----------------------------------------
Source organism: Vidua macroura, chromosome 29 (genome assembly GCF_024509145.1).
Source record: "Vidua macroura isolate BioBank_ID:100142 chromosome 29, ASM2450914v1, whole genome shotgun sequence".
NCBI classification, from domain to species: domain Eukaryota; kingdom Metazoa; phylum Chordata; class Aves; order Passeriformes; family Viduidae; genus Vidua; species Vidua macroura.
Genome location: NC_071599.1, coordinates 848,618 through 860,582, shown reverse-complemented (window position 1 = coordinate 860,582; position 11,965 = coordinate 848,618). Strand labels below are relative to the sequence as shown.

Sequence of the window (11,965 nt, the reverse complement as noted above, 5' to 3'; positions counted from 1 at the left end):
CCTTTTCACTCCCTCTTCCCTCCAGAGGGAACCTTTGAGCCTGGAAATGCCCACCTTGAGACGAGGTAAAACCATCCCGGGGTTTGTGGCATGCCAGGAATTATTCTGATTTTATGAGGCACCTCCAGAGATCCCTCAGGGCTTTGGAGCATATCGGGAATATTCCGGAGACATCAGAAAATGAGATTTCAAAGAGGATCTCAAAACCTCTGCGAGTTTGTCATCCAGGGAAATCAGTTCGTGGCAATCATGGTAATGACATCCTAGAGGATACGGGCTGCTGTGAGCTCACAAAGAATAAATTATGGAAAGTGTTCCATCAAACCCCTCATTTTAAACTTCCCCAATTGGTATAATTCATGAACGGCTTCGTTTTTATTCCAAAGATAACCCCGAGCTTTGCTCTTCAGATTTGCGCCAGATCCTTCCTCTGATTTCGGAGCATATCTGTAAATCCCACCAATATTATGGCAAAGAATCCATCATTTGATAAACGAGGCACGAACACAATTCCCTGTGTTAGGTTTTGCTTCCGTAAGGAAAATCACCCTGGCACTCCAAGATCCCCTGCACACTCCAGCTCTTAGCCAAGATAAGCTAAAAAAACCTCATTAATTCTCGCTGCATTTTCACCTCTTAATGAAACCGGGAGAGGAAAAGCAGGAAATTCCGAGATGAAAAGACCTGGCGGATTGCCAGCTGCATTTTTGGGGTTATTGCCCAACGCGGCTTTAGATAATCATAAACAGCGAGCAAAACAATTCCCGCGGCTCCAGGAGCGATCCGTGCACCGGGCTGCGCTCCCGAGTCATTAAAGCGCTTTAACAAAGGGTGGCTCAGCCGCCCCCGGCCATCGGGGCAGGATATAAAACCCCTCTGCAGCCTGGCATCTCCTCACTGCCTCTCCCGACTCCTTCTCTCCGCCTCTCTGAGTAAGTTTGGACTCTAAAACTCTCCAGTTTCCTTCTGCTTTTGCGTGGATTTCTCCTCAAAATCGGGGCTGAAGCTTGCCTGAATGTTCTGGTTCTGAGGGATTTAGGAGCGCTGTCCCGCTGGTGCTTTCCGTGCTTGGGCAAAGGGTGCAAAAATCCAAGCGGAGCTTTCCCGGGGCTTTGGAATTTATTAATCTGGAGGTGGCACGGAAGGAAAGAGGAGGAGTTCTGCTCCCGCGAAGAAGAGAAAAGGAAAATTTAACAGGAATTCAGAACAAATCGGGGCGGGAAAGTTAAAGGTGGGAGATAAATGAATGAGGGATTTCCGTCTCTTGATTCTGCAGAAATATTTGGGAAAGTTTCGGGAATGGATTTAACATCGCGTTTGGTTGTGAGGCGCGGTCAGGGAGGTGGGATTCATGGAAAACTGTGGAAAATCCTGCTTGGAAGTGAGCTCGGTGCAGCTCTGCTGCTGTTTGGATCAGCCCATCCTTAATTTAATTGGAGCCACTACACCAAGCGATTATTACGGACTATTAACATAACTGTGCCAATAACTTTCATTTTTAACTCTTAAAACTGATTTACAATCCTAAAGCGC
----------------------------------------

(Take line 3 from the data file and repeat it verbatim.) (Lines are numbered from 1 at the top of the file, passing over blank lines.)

NCBI classification, from domain to species: domain Eukaryota; kingdom Metazoa; phylum Chordata; class Aves; order Passeriformes; family Viduidae; genus Vidua; species Vidua macroura.